No evidence to support the use of electrical stimulation in the management of rheumatoid arthritis

Electrical stimulation (ES) is one of the intervention techniques that is available for the management of patients with rheumatoid arthritis (RA). Specifically, ES is used to improve muscle performance, maintaining or enhancing the muscle strength and endurance that is required for the various functional activities of daily living (ADL). The effects of ES on muscle performance are produced by the recruitment of motor units that are not activated voluntarily during a task due to various factors that include muscle disuse atrophy and articular pain.

A review of randomized (RCT) and controlled clinical trials (CCT), case-control and cohort studies of the use of ES in RA only identified two RCTs, only one of which met the criteria for retention. The results of this one RCT, involving 15 patients with RA affecting the hand, showed significant results that favoured the use of patterned ES derived from a fatigued motor unit from the first dorsal interosseous in a normal hand for all outcome measures: grip strength, pinch strength, and muscle function and endurance. Electrical stimulation whether delivered at a fixed frequency of 10 Hz or at patterned frequency, had significant benefit when compared to a no treatment control group on two outcome measures: pinch strength and muscle endurance. These conclusions however are limited by poor reporting of the characteristics of application of the ES and the poor methodological quality of the trial. The reviewers therefore conclude that there is no clear evidence for the inclusion of ES in the management of RA at this time.

Authors' conclusions: 

ES was shown to have a clinically beneficial effect on grip strength and fatigue resistance for RA patients with muscle atrophy of the hand. However, these conclusions are limited by the low methodological quality of the trial included. More well-designed studies are therefore needed to provide further evidence of the benefits of ES in the management of RA.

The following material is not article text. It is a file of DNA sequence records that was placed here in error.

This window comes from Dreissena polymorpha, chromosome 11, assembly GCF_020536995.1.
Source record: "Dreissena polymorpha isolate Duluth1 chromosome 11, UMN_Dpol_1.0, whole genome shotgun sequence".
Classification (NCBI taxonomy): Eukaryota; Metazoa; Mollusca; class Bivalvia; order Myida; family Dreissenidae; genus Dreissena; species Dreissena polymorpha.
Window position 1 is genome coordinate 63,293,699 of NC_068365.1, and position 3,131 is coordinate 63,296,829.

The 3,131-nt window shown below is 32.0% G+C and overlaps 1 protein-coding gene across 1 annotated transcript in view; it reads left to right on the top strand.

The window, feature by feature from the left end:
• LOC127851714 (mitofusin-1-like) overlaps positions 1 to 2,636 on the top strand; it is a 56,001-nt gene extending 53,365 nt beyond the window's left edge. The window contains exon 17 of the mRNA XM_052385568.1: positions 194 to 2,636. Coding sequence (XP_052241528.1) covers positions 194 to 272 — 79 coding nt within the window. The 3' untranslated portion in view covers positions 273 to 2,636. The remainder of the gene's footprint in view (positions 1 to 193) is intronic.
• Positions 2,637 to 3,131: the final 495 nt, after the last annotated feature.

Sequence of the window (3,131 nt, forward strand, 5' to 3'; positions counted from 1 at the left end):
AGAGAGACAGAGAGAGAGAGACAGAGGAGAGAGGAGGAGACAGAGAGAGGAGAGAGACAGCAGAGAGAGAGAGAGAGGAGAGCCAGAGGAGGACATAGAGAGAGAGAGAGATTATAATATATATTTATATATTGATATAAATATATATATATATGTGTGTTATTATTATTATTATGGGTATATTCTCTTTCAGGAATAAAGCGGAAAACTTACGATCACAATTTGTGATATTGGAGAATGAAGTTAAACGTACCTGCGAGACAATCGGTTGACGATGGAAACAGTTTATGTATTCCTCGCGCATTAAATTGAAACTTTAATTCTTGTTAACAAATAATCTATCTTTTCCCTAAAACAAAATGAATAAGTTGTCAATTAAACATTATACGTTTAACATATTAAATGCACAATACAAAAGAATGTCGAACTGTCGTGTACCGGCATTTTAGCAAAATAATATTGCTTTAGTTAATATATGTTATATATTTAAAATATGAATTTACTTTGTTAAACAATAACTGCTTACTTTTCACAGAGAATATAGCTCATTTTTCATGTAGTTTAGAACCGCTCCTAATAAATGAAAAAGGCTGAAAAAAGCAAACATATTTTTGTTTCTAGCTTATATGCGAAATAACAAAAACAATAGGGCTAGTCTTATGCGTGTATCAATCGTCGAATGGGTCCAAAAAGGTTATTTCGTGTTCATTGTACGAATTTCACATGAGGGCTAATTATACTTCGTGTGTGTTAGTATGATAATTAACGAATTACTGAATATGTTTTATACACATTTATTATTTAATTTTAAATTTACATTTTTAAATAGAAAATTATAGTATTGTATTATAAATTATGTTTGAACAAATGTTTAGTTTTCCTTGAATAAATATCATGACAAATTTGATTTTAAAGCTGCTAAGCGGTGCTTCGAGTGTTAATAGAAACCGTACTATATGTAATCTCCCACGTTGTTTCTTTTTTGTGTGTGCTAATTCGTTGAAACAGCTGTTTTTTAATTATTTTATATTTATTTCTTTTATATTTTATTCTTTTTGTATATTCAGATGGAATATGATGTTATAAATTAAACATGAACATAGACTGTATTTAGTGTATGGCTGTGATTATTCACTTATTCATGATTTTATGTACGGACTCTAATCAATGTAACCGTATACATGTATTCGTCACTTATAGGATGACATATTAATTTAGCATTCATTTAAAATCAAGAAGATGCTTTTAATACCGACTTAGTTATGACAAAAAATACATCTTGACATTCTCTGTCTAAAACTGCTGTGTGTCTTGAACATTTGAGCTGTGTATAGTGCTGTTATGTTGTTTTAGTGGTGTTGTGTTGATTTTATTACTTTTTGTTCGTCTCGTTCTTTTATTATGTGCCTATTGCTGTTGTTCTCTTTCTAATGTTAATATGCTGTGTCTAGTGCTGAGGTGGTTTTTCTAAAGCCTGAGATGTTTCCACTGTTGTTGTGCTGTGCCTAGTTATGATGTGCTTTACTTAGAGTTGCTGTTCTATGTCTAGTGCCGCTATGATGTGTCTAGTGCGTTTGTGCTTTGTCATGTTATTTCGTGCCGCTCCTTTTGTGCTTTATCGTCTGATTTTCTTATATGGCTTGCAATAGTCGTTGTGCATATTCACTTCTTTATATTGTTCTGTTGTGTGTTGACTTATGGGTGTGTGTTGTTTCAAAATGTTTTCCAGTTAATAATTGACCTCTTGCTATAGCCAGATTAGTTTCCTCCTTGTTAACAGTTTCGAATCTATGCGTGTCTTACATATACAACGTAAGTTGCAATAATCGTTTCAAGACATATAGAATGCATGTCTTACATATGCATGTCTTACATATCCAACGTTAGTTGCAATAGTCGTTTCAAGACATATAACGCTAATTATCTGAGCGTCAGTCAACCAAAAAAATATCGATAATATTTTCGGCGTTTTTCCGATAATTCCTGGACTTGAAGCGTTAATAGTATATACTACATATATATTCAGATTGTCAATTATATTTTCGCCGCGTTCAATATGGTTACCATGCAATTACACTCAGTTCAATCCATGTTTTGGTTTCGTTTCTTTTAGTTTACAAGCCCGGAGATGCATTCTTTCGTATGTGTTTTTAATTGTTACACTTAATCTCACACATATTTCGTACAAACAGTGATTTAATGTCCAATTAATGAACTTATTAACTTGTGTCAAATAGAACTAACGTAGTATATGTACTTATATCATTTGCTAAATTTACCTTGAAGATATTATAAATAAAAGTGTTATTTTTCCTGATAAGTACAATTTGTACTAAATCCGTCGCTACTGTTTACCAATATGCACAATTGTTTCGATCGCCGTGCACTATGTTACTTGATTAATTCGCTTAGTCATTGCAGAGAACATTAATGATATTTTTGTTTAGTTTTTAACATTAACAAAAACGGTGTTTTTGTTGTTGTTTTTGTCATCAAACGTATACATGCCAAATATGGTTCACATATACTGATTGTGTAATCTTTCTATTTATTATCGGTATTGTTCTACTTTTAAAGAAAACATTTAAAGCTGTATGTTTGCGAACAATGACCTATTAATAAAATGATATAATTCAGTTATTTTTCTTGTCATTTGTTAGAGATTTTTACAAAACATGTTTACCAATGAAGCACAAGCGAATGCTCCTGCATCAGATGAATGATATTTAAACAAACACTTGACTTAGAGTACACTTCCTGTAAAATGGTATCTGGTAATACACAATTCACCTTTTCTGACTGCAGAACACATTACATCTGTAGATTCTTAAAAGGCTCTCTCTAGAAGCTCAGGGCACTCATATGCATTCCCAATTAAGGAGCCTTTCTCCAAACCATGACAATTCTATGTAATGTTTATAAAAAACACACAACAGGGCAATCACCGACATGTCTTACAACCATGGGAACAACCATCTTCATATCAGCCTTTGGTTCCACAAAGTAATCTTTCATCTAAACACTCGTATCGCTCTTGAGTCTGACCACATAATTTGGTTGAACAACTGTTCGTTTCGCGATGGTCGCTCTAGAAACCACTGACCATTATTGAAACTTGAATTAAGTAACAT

Read the full abstract...

Electrical stimulation is one of several rehabilitation interventions suggested for the management of rheumatoid arthritis (RA) to enhance muscle performance.


To assess the effectiveness of electrical stimulation for improving muscle strength and function in clients with RA.

Search strategy: 

We searched MEDLINE, Embase, HealthSTAR, Sports Discus, CINAHL, the Cochrane Controlled Trials Register, the PEDro database, the specialized registry of the Cochrane musculoskeletal group and the Cochrane field of physical and related therapies up to January 2002 according to the sensitive search strategy for RCTs designed for the Cochrane Collaboration. The search was complemented with handsearching of the reference lists. Key experts in the area were contacted for further articles.

Selection criteria: 

All randomized controlled trials (RCTs) and controlled clinical trials (CCTs), case-control and cohort studies comparing ES against placebo or another active intervention in patients with RA were selected, according to an a priori protocol. No language restrictions were applied.

Data collection and analysis: 

Two independent reviewers determined the studies to be included based on a priori inclusion criteria. Data were independently abstracted by the same two reviewers, and checked by a third reviewer using a pre-developed form. The same two reviewers, using a validated scale, independently assessed the methodological quality of the RCTs and CCTs. The data analysis was performed using Peto Odds ratios.

Main results: 

Of the two relevant studies that were identified in the literature, only one RCT met the inclusion criteria. This RCT compared the effects of two electrostimulation (ES) protocols on hand function in general and on the performance of the first dorsal interosseous muscle in particular, in 15 patients with RA and secondary disuse atrophy of the first dorsal interosseous of the dominant hand. The results showed that ES had significant benefit when compared to a control no treatment group in terms of muscle strength and fatigue resistance of the first dorsal interosseous. Most favourable results were obtained by using a patterned stimulation derived from a fatigued motor unit of the first dorsal interosseous in a normal hand rather than a fixed 10 Hz stimulation frequency. Side effects of the ES application were not reported.